Thursday, December 25, 2014

Snapshot of Loire Valley Wine Statistics

Castle in the Loire Valley
The Loire Valley is about a 1.5 hour drive south of Paris and stretches 800 km (approx. 500 miles) from the east in Sancerre to the Atlantic Ocean. It is the longest wine region in France. With a continental climate, the vineyards are greatly influenced by the effect of the Loire River and the Atlantic. They have a special soil called “tufa”, which is a type of soft yellow limestone. Many of the castles and caves of Loire are made from this stone, and it can be found in many vineyards along with some clay and small pebbles.

Grape Varietals and AOC in the Loire Valley

The signature white grapes of the Loire Valley are Chenin Blanc and Sauvignon Blanc, whereas the signature red grape is Cabernet Franc.  However, other varieties can be found here as well including Muscadet, Gamay, Grolleau, Chardonnay, Malbec, and others.  The Loire Valley is the largest white wine producer in France, with 52% of their production being white and 26% red.  At this time, there are 63 AOC’s in the Loire.

Number of Wineries and Vineyard Hectares

According to the Vins Val de Loire (http://www.vinsvaldeloire.fr/) there are 7000 winegrowers, with many of these being small family producers.  In addition, the Loire Valley has around 100 negotiants and 24 coops. The wine industry here provides 33,000 direct jobs for France.

The Loire produces around 400 million bottles (33 million cases) of wine per year making it the 3rd largest producing wine region in France.  They have 70,000 hectares of vineyards.  Annual wine revenues are 1.2 billion euros, of which 220 million is received from exports.

Map of Loire Valley Wine Regions
Sparkling Production in the Loire – Pettillant Vs. Mousseaux

Interestingly, many people may not realize that the Loire Valley produces a large amount of sparkling wine (cremant), and is the 2nd largest producer behind Champagne. Cremant wines in the Loire can be made from chenin blanc, chardonnay, and even red grapes such as gamay and cabernet franc.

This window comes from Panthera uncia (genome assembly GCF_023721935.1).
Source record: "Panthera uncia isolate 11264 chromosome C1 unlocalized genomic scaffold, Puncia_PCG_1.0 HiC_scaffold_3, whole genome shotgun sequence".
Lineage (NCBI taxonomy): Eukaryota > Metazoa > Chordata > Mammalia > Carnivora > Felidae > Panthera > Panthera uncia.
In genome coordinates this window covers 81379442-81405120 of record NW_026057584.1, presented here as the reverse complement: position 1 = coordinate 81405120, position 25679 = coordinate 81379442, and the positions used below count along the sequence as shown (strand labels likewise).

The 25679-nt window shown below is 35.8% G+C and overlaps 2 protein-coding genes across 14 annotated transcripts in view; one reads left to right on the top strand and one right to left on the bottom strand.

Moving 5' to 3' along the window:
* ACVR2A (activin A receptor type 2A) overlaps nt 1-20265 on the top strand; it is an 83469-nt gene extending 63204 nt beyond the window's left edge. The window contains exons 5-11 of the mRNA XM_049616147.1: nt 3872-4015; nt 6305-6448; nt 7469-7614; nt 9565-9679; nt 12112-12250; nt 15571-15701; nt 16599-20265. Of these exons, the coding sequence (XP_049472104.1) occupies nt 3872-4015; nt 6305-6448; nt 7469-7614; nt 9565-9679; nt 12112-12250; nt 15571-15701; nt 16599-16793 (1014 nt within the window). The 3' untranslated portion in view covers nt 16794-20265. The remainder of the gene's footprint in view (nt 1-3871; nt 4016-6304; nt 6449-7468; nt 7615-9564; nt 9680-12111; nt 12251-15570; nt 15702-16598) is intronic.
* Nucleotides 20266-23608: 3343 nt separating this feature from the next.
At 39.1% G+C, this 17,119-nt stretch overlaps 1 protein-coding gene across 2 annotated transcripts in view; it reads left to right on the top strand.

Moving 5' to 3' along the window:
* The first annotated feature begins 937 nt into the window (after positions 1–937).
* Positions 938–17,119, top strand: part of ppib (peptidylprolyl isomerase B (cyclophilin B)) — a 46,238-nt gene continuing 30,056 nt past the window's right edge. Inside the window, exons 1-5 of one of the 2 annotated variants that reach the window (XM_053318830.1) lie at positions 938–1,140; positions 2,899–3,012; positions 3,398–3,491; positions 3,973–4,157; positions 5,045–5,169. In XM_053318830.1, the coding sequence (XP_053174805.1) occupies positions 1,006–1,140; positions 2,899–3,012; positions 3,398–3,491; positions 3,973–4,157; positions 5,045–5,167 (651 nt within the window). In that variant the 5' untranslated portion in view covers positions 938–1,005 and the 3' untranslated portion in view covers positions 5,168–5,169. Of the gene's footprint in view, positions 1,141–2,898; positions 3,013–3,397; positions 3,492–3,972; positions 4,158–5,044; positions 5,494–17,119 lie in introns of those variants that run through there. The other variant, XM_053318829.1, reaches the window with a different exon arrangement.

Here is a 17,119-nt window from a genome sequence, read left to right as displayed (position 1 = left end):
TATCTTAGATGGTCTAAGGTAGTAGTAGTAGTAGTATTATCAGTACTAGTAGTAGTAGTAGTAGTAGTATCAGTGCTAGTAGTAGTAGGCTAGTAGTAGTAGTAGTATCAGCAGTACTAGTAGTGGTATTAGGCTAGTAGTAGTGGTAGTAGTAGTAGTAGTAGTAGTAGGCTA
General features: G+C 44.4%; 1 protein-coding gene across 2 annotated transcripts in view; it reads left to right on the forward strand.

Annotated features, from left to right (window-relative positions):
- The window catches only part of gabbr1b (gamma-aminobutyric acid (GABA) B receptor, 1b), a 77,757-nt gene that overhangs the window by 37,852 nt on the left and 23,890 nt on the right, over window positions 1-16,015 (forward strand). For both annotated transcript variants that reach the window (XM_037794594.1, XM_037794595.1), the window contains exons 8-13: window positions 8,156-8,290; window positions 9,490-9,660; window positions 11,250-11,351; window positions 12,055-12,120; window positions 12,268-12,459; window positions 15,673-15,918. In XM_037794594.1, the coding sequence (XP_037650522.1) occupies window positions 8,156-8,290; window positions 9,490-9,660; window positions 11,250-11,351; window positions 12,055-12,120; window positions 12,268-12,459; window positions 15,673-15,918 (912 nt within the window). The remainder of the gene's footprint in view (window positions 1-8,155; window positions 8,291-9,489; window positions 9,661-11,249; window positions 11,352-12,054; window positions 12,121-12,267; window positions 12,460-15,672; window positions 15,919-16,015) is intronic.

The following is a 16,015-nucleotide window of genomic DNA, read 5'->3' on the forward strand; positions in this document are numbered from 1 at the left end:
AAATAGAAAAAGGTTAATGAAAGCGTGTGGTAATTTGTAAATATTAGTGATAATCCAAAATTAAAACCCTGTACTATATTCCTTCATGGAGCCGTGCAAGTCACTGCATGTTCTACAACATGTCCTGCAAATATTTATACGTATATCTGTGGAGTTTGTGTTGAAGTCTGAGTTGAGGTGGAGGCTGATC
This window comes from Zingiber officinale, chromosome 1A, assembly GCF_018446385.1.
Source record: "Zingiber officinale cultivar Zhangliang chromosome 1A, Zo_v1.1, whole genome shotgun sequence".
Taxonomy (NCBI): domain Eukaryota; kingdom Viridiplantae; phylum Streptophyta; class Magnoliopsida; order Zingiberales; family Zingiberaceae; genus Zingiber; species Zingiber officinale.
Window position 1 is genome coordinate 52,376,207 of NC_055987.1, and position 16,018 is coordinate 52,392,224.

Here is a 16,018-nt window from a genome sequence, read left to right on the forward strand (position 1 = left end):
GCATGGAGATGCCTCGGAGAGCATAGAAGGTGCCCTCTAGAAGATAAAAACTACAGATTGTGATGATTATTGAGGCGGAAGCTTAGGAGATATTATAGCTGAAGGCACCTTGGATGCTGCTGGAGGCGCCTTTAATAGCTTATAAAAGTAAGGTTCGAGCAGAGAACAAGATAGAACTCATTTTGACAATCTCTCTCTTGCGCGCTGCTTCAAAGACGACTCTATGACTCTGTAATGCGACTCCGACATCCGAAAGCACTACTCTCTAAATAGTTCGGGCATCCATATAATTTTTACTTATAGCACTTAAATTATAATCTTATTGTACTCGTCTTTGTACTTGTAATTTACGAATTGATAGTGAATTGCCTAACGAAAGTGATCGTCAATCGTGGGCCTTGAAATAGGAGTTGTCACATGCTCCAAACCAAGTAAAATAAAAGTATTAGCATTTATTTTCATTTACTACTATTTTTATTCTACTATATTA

Loire cremants are differentiated by the terms “Pettillant” and “Mousseux.”  Pettillant is sparkling wine produced with less bubbles because less yeast and sugar is added to the bottle; whereas “Mousseux, which has double the number of bubbles (more similar to Champagne) has more yeast and sugar added to the bottle.

Sweet Botrytised Chenin Blancs

The Loire Valley is famous for its late harvest and botrytised Chenin blancs from such famous areas as the Coteaux du Layon and Vouvray. These amazing sweet dessert wines have exquisite acidity and can be aged for years.

Unique Loire Valley Cabernet Franc and Sauvignon Blanc

Garden in the Loire Valley
Cabernet franc from the Loire Valley tends to be lighter in color with raspberry, violet, and earthy notes. They are distinctive and delicious.  Some of the best come from the AOCs of Chinon and Bourgueil.

In the far Eastern section of the Loire lays the famous hill town of Sancerre where they create one the most exquisite sauvignon blancs in the world.  The nose smells like a field of spring flowers and grass, while on the palate notes of grapefruit and mineral shine through.  Other regions known for sauvignon blanc include Pouilly-Fume and Touraine.

Loire Rose & Muscadet

The Loire Valley also produces different types of delightful roses that range from bone dry to fruity and slightly sweet. These are primarily made from cabernet franc, gamay, and grolleau, or sometimes a blend of these.  They make a wonderful drink as an aperitif or a refresher on a hot day, and are reasonably priced.

White wines from the Muscadet region of the Loire near the Atlantic are crisp and refreshing. Made of the Melon de Bourgogne grape, but generally referred to as Muscadet, they are great with oysters and other types of seafood.

Great Prices for Loire Wine


In general, wines from the Loire are a good value, often ranging from $5 to $7 euros per bottle. However, some of the more serious cabernet francs from Chinon and Bourgueil or late harvest Chenin Blancs from Cote de Layon or Vouvray may be more expensive, but they are still a great deal compared to comparable wines from other regions of France.

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